Wendover Army Air Corps base ('The Rock')
But the Rock has been upholstered since then, and now Wendover has five large casinos. Bill Smith's old place became two major casinos, and then they went broke and acquired new owners to become the State line Nugget and Montego Bay, twice it size across the street. Between them they offer more than 800 rooms and seven ambitious restaurants, ranging from coffee shop through buffet to gourmet restaurant. The Peppermill, Nevada Crossing Rainbow and Red Garter up the street provide customers with more choices, but it's just fastfood — Chinese food, pizza and burgers — at non-casino restaurants.
Welcome to Wendover
Welcome to Wendover!
Ten years ago is already "the old days" in Wendover. Long before that a sign in the desert grit said, "You missed Las Vegas — Don't Miss Wendover." Now you may have missed Wendover too. The population of Wendover, Utah, began drifting westward across the border as fast as new housing was developed in West Wendover, Nevada. Some of Wendover's newcomers are retired people. They like desert life and that eye-popping view, and the glamor and convenience of the great casinos, with Salt Lake City and all its metropolitan touches just two hours' drive across the curve of the salt flats.

Incorporated as a city (officially West Wendover) in 1991, the little gambling center on the Nevada side has seen some dreams evaporate — 800 acres of residential housing that didn't occur, a large water park and a Factory Outlet mall that failed to materialize, at least one major new casino and maybe more that were on the draing board but never got off. There was even a plan to annex Wendover, Utah; that didn't take place either. Some things did appear: the exceptional Concert Hall, for example. There's a two-screen movie house, and as if to validate Wendover's new permanence, a large cemetery was dedicated on a hill above town, with already a handful of graves, some of them marked.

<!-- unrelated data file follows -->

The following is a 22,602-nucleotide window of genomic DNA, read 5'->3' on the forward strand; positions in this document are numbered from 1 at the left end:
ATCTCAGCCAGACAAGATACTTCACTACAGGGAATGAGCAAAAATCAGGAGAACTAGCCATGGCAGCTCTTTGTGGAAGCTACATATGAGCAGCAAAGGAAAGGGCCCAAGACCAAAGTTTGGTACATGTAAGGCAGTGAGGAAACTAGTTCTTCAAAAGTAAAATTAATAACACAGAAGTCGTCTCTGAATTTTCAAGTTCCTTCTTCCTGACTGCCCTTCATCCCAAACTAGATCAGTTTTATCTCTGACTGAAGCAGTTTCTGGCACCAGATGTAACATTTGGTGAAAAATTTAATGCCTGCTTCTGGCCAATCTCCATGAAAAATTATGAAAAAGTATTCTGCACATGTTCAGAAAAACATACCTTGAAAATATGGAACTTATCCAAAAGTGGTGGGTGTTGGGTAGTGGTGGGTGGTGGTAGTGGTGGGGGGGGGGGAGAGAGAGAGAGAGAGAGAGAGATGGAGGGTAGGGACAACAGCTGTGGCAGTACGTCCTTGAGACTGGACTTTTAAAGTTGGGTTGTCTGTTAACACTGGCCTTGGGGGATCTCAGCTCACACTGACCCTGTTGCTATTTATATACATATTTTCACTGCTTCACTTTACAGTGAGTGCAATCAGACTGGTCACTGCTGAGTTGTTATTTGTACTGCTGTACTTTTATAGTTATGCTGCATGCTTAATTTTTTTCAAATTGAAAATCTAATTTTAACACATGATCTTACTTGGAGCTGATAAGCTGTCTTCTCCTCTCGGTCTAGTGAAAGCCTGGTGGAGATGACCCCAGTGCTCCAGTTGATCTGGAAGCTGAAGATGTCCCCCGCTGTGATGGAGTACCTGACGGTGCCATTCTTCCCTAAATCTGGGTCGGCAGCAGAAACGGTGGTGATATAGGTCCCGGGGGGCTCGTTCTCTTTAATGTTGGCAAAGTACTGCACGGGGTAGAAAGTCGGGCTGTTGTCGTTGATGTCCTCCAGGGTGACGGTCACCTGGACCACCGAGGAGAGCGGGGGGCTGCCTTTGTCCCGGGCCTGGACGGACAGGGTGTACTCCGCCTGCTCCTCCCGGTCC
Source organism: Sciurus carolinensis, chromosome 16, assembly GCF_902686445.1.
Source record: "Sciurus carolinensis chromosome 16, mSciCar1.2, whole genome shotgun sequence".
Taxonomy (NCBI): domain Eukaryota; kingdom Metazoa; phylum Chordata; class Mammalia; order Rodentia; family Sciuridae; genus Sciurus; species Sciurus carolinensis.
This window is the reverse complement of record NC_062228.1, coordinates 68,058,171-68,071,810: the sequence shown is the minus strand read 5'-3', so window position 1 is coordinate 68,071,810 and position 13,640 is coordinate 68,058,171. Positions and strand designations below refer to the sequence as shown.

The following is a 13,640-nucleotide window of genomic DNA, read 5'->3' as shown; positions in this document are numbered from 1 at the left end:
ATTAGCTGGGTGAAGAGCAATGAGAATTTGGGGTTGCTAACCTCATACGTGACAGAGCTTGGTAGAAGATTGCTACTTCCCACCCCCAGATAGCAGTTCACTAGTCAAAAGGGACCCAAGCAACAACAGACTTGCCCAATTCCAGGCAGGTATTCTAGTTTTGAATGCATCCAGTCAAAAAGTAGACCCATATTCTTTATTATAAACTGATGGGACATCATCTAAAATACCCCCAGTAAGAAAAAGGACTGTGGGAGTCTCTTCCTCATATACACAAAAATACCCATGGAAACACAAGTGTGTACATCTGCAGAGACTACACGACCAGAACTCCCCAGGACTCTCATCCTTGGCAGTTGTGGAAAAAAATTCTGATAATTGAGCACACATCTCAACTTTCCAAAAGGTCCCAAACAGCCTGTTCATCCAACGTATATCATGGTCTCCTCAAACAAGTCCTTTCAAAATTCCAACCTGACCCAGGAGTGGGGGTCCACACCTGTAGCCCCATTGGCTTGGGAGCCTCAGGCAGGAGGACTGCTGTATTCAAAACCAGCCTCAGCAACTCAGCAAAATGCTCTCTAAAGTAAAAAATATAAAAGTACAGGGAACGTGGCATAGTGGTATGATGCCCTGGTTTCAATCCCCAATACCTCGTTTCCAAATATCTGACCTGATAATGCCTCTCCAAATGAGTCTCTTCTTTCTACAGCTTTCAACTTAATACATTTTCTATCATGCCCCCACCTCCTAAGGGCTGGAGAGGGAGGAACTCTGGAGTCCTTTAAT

Wendover Vistors Center
Wendover Vistors Center
Wendover resembles an old-time mining town in the way it has sprung vigorously to life in the desert wilderness, progressing from next-to-nothing to rambunctious little city in just a few fast years. Bill Smith's little light bulb would be lost in the glare of Wendover's splashy brilliance now.

To stretch your legs, take the short climb to Danger Cave: drive east into Utah on I-80 and take the first offramp to the truckstop. Continue past the truck stop and turn left at the dirt road just beyond. As you drive west, you can see Danger Cave on the hillside off to the left ahead of you. You'll find your way with no trouble. Not far away, but more difficult to reach, is Juke Box Cave, which got its name when it was used for dances by the airmen at the base during WWII. The concrete dance floor still remains, as do petroglyphs near the entrance. This was the venue of choice for dances because it was cool even at the height of summer, and because it could be lighted without breaking the wartime black-out.